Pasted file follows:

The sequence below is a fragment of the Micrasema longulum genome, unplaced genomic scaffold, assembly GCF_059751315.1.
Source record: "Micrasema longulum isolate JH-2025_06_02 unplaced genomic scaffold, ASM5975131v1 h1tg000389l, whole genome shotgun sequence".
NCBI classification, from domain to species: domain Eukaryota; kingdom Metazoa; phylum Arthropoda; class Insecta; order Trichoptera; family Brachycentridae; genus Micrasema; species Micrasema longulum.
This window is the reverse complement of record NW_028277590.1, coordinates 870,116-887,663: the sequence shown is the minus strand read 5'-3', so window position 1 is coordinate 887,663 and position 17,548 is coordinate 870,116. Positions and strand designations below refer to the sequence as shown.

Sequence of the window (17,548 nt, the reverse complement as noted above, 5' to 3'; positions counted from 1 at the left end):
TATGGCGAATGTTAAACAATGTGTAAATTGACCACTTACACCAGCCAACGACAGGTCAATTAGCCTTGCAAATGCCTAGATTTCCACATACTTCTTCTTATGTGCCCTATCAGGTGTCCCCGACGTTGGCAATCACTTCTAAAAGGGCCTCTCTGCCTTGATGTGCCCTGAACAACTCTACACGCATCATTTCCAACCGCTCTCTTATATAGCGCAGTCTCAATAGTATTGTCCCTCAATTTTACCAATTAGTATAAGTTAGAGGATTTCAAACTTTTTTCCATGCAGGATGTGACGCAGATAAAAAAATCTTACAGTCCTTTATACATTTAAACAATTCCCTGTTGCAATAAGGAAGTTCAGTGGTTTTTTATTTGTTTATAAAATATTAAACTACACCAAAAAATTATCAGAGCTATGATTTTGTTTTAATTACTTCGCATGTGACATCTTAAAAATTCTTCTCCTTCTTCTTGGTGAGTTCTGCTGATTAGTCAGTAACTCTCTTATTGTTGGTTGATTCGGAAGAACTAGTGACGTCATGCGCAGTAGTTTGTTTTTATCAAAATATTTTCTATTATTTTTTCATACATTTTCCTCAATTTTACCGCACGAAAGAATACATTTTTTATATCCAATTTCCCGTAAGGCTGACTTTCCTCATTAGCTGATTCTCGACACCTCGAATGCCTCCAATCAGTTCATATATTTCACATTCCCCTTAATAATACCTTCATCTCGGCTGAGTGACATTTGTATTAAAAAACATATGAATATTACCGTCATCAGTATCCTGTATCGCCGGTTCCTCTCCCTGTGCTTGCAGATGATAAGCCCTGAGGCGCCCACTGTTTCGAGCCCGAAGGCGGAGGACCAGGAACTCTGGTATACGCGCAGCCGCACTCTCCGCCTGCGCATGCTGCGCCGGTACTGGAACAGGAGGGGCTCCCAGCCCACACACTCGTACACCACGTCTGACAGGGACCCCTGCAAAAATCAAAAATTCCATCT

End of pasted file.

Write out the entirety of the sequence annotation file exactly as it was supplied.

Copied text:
The sequence below is a fragment of the Micrasema longulum genome, unplaced genomic scaffold, assembly GCF_059751315.1.
Source record: "Micrasema longulum isolate JH-2025_06_02 unplaced genomic scaffold, ASM5975131v1 h1tg000389l, whole genome shotgun sequence".
NCBI classification, from domain to species: domain Eukaryota; kingdom Metazoa; phylum Arthropoda; class Insecta; order Trichoptera; family Brachycentridae; genus Micrasema; species Micrasema longulum.
This window is the reverse complement of record NW_028277590.1, coordinates 870,116-887,663: the sequence shown is the minus strand read 5'-3', so window position 1 is coordinate 887,663 and position 17,548 is coordinate 870,116. Positions and strand designations below refer to the sequence as shown.

Sequence of the window (17,548 nt, the reverse complement as noted above, 5' to 3'; positions counted from 1 at the left end):
TATGGCGAATGTTAAACAATGTGTAAATTGACCACTTACACCAGCCAACGACAGGTCAATTAGCCTTGCAAATGCCTAGATTTCCACATACTTCTTCTTATGTGCCCTATCAGGTGTCCCCGACGTTGGCAATCACTTCTAAAAGGGCCTCTCTGCCTTGATGTGCCCTGAACAACTCTACACGCATCATTTCCAACCGCTCTCTTATATAGCGCAGTCTCAATAGTATTGTCCCTCAATTTTACCAATTAGTATAAGTTAGAGGATTTCAAACTTTTTTCCATGCAGGATGTGACGCAGATAAAAAAATCTTACAGTCCTTTATACATTTAAACAATTCCCTGTTGCAATAAGGAAGTTCAGTGGTTTTTTATTTGTTTATAAAATATTAAACTACACCAAAAAATTATCAGAGCTATGATTTTGTTTTAATTACTTCGCATGTGACATCTTAAAAATTCTTCTCCTTCTTCTTGGTGAGTTCTGCTGATTAGTCAGTAACTCTCTTATTGTTGGTTGATTCGGAAGAACTAGTGACGTCATGCGCAGTAGTTTGTTTTTATCAAAATATTTTCTATTATTTTTTCATACATTTTCCTCAATTTTACCGCACGAAAGAATACATTTTTTATATCCAATTTCCCGTAAGGCTGACTTTCCTCATTAGCTGATTCTCGACACCTCGAATGCCTCCAATCAGTTCATATATTTCACATTCCCCTTAATAATACCTTCATCTCGGCTGAGTGACATTTGTATTAAAAAACATATGAATATTACCGTCATCAGTATCCTGTATCGCCGGTTCCTCTCCCTGTGCTTGCAGATGATAAGCCCTGAGGCGCCCACTGTTTCGAGCCCGAAGGCGGAGGACCAGGAACTCTGGTATACGCGCAGCCGCACTCTCCGCCTGCGCATGCTGCGCCGGTACTGGAACAGGAGGGGCTCCCAGCCCACACACTCGTACACCACGTCTGACAGGGACCCCTGCAAAAATCAAAAATTCCATCT